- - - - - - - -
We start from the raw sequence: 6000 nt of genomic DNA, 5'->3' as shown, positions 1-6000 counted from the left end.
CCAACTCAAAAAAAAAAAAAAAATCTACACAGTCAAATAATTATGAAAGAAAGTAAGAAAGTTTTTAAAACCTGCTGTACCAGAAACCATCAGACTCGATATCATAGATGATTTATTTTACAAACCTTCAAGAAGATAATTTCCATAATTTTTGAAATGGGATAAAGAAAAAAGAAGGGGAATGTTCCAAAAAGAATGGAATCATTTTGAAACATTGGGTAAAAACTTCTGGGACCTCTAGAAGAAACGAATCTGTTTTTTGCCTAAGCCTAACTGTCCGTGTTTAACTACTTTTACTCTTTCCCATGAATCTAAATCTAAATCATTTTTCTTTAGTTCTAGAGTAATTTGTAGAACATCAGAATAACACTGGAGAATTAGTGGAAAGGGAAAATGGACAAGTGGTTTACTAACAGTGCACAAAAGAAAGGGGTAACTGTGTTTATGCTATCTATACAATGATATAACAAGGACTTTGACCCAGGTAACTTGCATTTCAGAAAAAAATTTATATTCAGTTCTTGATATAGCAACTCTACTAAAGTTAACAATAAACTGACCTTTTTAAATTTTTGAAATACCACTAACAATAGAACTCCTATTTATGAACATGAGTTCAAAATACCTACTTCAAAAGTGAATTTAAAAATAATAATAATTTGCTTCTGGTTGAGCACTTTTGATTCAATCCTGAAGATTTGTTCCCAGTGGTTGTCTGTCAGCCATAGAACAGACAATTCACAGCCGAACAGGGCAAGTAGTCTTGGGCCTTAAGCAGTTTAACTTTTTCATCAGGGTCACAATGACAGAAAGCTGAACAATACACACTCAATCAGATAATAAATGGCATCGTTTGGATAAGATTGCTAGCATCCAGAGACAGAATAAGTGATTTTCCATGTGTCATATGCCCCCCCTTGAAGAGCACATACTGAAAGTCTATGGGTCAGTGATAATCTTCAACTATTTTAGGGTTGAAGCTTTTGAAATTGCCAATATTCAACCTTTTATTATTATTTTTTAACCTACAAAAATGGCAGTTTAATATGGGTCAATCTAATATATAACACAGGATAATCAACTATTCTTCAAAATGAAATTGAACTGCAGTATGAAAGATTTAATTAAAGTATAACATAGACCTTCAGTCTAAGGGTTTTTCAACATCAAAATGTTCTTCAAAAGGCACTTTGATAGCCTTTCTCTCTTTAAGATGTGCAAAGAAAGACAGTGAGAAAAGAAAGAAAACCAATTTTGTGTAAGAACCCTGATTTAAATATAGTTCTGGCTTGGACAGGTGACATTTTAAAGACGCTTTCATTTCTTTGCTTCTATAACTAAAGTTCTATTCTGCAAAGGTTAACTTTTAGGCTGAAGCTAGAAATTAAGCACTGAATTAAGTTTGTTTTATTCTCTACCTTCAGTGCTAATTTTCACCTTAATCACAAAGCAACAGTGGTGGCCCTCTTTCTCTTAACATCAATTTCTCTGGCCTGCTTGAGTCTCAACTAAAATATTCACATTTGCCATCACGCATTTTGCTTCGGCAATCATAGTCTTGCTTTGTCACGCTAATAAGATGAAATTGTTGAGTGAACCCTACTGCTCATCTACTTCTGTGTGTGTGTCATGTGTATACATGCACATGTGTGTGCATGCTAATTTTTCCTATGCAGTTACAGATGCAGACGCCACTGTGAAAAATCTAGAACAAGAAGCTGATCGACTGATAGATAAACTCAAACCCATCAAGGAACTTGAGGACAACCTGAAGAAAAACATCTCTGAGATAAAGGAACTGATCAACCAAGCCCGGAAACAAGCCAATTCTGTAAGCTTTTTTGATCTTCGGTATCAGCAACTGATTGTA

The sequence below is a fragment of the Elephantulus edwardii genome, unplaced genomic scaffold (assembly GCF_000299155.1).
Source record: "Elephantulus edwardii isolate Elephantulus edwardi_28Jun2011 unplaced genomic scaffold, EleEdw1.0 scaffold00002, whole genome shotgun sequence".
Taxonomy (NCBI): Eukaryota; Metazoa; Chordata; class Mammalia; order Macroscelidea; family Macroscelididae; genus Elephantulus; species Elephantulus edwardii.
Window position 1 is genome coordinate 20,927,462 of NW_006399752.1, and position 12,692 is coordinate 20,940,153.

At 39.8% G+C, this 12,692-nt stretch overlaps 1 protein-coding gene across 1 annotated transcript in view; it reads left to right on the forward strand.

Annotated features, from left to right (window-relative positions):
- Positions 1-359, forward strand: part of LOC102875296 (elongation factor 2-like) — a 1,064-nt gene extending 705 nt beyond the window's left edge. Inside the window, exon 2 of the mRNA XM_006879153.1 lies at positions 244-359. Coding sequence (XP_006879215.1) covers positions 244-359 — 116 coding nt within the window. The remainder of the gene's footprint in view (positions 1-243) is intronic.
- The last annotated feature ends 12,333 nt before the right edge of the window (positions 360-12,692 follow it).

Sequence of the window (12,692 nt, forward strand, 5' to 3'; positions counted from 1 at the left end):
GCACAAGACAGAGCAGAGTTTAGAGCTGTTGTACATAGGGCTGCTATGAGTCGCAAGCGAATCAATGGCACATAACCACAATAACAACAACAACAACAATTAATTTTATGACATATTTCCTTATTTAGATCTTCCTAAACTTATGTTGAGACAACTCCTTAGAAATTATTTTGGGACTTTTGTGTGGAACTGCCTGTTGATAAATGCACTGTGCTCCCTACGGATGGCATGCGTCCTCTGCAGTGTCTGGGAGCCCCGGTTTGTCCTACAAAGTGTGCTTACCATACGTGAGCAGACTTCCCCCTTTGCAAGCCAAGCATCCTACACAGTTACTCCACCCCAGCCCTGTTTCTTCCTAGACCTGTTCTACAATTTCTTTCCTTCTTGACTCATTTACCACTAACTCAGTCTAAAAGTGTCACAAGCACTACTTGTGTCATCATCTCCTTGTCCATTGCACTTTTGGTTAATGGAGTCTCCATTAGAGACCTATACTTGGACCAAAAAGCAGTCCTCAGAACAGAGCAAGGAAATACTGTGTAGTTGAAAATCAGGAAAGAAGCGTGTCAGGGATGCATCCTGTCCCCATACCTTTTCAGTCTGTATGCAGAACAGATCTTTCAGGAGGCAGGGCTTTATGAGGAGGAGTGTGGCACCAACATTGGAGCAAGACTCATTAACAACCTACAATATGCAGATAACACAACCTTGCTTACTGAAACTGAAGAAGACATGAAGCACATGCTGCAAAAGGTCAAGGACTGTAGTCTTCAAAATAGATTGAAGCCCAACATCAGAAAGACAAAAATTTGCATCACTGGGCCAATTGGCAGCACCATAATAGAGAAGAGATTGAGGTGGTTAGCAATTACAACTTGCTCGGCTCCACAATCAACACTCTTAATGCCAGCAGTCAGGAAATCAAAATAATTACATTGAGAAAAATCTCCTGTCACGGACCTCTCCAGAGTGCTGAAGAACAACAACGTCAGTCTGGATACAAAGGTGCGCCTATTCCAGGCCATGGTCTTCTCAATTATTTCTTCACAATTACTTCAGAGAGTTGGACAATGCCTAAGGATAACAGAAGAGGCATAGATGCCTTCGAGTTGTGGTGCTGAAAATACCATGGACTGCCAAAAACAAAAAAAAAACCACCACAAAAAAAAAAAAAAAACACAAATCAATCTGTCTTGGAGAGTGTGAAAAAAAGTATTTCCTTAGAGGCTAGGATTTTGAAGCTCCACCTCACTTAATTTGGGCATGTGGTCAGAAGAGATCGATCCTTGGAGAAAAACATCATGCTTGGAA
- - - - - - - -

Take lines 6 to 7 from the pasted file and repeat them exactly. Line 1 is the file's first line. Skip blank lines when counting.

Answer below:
Window position 1 is genome coordinate 20,927,462 of NW_006399752.1, and position 12,692 is coordinate 20,940,153.

At 39.8% G+C, this 12,692-nt stretch overlaps 1 protein-coding gene across 1 annotated transcript in view; it reads left to right on the forward strand.